“Unless someone like you cares a whole awful lot,
Nothing is going to get better. It's not.”
-Dr. Suess, The Lorax

Saturday, June 25, 2011

Part 5: May 16, 2011 - Departure Day

Why in the World We Would Go (back) to Haiti

The day finally arrived.  After months of planning, it was here.  I was not nervous or scared, just filled with anticipation and a little anxious about how I would handle it all.  I won’t deny it; there was a moment as I sat on the plane in Miami, looking out the tiny window just before we began to taxi to the runway, when I thought to myself, “This is it.  I’m about to say goodbye to American soil.  In a minute, there’s no turning back.”  And then I just breathed.  My country, my comforts, my security….they will be right here waiting for me when I return.  No fear.  Just breathe…….just breathe.  I looked over at Brennon sitting next to me, who had the same expression on his face that I felt in the pit in my stomach.  And I realized that there was nowhere on earth that I’d rather be – sitting next to the love of my life as we together headed into the grandest adventure of our lives.  The cabin door closed, the plane began to move, and I continued to breathe. 
Our God is sovereign over all things.  If He is for us, who can be against us?  And He was right there with us.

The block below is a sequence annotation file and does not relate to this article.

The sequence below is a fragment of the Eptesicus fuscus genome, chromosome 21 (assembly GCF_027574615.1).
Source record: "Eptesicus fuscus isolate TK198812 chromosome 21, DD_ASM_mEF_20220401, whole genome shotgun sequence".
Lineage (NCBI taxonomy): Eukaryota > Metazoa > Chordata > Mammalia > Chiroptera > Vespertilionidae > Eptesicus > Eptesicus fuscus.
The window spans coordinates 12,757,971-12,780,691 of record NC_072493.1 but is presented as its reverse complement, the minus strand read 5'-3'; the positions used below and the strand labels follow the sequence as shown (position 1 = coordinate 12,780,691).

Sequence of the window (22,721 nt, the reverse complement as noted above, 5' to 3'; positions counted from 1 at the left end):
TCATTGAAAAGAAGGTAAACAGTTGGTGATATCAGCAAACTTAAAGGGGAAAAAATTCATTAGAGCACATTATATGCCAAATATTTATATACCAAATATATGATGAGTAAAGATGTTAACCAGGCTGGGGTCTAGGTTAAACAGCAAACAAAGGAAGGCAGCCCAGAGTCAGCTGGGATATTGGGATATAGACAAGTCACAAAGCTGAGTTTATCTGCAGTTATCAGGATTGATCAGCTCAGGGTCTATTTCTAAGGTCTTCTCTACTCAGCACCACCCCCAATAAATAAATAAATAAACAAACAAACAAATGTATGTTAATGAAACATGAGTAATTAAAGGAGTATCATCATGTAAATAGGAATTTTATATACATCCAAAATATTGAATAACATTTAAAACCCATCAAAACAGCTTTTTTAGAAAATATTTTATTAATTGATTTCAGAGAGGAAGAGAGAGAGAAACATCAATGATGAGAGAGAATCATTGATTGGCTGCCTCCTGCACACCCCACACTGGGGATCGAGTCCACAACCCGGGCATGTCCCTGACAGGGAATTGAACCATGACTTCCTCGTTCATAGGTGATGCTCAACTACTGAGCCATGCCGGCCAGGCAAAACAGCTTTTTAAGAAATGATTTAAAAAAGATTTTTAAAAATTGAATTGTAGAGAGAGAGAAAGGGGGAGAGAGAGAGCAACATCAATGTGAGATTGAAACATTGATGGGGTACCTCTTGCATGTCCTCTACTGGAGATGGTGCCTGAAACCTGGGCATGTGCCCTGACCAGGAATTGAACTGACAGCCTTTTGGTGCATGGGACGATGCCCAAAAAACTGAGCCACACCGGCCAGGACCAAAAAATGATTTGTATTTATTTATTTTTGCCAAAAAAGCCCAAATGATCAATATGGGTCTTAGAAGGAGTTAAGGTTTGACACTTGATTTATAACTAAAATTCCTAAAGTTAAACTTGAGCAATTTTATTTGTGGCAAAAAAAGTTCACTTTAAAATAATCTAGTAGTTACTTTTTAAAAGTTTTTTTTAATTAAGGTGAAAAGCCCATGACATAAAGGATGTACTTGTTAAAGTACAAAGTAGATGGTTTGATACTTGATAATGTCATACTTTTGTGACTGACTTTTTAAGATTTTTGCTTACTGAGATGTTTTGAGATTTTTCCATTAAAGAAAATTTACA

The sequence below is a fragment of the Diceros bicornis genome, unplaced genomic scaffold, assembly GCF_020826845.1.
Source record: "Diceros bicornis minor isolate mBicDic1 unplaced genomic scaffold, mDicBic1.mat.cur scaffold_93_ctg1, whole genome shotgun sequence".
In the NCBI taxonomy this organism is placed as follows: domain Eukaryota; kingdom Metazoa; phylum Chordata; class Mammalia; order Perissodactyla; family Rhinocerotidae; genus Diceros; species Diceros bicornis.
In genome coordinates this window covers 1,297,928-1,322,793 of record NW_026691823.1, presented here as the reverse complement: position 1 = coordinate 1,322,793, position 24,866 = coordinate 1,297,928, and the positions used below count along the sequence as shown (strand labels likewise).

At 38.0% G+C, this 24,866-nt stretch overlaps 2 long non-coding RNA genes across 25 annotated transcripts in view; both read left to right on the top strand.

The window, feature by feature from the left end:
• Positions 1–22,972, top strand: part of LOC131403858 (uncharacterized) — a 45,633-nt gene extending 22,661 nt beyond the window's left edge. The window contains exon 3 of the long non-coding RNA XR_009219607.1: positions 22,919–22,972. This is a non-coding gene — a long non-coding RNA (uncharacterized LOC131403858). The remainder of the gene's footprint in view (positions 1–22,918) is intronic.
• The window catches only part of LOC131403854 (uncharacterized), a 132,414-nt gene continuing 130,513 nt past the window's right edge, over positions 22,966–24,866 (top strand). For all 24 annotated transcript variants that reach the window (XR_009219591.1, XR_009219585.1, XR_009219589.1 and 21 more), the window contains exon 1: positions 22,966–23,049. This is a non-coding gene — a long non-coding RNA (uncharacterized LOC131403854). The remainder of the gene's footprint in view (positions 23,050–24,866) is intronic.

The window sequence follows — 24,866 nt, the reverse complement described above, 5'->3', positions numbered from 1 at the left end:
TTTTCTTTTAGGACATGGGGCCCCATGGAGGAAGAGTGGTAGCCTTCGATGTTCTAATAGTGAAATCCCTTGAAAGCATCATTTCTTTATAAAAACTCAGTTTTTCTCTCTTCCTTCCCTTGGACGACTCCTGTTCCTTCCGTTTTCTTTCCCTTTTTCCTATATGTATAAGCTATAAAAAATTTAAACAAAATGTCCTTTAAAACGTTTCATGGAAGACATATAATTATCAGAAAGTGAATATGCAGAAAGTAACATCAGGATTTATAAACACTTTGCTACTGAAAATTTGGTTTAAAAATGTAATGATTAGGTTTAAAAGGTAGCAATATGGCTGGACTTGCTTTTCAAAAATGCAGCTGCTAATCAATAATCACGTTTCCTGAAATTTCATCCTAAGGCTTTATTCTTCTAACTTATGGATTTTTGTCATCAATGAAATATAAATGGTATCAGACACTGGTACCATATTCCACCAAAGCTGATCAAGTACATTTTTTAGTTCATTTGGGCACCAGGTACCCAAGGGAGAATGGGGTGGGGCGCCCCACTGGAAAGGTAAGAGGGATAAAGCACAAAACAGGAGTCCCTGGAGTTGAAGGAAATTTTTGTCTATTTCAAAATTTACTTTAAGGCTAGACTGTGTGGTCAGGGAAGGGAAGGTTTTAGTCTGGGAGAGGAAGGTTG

Riding on a flight to Haiti is like none other.  On any flight, I suppose it’s typical to look around you and wonder where your fellow passengers are heading to and try to guess why they might be traveling.  Or maybe I’m just a weirdo.  But nonetheless, that’s what I do on a plane.  So on this plane ride, I realized that it was much easier to figure out the details of the travelers’ intentions around me.  Two distinctive groups of people were on the plane: the native Haitians, and the white people going to Haiti to “help.”  Now, don’t get me wrong, I realize that sounds shallow.  There indeed may have been dark-skinned folks on our plane that were not Haitian and were going to help with relief efforts.  If there were, well, they did a much better job of not looking like tourists.  Kudos to them.  It seemed like Brennon and I were the only non-Haitians without matching t-shirts on.  Our attire did not declare that we loved Haiti.  I understand the value of matching t-shirts with the organization name and a cute little phrase or logo on the back that are commonly worn by short term mission teams.  I’m cool with that.  I understand the necessity of trying to keep up with your team, and the benefit of just being able to search for same-colored shirts in a sea of people in order to stay together.  What gets on my nerves is the logos that indicate the pride of organizations that screams, “Hey, Haiti!  We’re awesome and here to rescue you in your pathetic neediness!”  Ok, I didn’t see any shirts that said exactly that, but the emotion conveyed was very similar on some.  It’s prideful, degrading to the Haitian people, and makes folks look like a total goober.  Please stop acting like a hero, Americans.  Just humble yourself and go serve.  Let your works shout your love and compassion…not your t-shirts.